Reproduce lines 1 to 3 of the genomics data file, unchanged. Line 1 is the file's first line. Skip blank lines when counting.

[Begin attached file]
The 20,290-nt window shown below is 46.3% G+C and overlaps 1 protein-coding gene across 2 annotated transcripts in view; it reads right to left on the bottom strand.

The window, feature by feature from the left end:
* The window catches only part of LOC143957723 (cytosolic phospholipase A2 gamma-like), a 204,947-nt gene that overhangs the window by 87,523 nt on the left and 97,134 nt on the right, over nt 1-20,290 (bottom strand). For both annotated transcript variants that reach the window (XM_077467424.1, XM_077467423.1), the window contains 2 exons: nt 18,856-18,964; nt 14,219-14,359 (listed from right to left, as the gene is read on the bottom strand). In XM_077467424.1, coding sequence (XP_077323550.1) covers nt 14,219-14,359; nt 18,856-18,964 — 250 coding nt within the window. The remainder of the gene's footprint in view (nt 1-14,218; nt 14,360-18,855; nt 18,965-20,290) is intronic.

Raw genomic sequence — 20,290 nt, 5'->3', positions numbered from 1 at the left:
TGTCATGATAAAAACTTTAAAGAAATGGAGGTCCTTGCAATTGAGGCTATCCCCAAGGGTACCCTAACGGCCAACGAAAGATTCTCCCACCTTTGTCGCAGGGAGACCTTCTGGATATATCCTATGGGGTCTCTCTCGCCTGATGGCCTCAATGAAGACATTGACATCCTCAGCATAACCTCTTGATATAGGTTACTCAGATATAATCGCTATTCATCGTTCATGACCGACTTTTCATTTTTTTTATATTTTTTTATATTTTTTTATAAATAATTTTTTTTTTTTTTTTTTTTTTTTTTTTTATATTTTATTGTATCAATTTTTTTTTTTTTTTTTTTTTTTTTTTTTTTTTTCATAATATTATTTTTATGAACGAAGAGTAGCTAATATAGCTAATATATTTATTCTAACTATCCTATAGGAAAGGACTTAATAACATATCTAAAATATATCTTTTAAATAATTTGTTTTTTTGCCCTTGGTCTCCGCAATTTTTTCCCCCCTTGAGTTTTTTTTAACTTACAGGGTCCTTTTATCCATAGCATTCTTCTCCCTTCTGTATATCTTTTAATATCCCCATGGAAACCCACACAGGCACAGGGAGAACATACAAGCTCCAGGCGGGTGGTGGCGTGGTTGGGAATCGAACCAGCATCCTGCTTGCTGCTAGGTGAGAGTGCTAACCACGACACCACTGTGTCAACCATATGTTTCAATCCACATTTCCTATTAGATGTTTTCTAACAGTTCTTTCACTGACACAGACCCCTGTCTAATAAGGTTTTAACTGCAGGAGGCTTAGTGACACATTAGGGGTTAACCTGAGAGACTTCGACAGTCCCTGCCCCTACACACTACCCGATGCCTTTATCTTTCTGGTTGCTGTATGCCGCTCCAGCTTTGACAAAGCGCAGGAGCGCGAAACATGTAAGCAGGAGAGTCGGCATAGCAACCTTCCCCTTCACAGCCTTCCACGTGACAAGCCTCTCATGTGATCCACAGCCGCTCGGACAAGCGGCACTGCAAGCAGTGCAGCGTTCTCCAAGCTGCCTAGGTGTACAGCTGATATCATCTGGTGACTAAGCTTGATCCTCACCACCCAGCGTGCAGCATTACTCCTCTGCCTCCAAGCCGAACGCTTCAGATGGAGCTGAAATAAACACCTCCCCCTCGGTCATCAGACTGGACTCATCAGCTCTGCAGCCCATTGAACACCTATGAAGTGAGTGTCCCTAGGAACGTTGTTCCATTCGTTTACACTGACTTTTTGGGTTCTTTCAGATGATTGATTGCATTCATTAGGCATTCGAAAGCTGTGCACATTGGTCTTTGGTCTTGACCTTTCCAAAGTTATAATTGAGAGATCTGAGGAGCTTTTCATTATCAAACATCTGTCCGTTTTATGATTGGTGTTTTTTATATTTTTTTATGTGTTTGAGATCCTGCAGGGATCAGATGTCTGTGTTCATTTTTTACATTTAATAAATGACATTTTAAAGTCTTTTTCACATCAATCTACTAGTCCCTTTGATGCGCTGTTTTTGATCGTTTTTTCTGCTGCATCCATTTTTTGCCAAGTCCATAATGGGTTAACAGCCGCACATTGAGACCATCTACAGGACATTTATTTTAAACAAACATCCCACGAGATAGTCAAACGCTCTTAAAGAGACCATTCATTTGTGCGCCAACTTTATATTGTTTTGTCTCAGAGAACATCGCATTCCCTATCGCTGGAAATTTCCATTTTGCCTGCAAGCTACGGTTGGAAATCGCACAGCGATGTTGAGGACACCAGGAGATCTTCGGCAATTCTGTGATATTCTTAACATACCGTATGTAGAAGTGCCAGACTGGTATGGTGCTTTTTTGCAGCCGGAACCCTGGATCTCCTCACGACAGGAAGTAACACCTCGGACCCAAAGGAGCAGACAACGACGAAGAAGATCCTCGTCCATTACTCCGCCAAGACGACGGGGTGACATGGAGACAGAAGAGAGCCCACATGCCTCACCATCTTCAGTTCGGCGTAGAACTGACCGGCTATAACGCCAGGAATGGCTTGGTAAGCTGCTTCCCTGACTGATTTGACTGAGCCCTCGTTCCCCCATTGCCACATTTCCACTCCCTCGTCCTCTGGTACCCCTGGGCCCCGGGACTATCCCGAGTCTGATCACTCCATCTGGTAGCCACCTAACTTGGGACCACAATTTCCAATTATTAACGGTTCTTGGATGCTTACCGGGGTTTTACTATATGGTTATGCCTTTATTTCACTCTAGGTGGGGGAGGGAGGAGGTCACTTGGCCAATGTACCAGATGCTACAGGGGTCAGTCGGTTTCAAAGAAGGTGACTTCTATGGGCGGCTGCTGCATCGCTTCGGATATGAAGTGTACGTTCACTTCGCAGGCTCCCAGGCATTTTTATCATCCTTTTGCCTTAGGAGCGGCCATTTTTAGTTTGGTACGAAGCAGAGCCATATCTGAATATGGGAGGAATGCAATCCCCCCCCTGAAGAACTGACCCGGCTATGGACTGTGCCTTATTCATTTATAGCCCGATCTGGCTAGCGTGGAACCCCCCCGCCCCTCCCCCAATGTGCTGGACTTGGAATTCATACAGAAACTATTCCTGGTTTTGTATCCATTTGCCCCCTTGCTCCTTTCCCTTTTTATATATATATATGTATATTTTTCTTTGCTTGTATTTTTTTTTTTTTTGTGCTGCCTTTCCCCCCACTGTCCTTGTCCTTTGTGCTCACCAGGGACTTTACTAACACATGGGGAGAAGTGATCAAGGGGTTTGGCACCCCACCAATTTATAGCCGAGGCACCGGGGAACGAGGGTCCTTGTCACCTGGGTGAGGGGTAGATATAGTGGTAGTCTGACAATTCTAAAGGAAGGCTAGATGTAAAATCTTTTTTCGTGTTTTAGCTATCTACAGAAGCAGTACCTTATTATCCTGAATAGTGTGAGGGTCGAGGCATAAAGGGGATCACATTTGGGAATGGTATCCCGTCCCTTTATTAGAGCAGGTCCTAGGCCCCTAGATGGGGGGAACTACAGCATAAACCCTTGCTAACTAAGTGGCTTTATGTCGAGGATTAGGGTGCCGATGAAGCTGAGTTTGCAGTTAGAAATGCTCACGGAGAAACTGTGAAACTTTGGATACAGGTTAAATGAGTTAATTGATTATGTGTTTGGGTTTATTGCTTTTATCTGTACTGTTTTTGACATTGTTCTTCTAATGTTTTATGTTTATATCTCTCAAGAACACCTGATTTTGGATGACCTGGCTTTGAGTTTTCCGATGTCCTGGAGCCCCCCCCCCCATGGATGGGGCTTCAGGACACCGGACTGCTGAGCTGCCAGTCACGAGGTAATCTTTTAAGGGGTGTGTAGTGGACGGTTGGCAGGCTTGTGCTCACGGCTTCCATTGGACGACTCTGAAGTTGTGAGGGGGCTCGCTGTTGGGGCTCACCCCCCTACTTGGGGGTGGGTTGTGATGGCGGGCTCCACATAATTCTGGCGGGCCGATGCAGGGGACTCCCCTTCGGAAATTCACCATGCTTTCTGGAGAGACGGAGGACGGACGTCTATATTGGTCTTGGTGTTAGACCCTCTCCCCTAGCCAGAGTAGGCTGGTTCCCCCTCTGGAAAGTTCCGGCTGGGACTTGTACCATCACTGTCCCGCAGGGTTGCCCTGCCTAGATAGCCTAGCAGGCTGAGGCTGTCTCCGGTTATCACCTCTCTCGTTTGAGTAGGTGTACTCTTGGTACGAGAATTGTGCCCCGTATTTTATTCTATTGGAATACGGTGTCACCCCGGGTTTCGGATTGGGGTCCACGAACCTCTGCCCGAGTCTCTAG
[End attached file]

The 20,290-nt window shown below is 46.3% G+C and overlaps 1 protein-coding gene across 2 annotated transcripts in view; it reads right to left on the bottom strand.

The window, feature by feature from the left end:
* The window catches only part of LOC143957723 (cytosolic phospholipase A2 gamma-like), a 204,947-nt gene that overhangs the window by 87,523 nt on the left and 97,134 nt on the right, over nt 1-20,290 (bottom strand). For both annotated transcript variants that reach the window (XM_077467424.1, XM_077467423.1), the window contains 2 exons: nt 18,856-18,964; nt 14,219-14,359 (listed from right to left, as the gene is read on the bottom strand). In XM_077467424.1, coding sequence (XP_077323550.1) covers nt 14,219-14,359; nt 18,856-18,964 — 250 coding nt within the window. The remainder of the gene's footprint in view (nt 1-14,218; nt 14,360-18,855; nt 18,965-20,290) is intronic.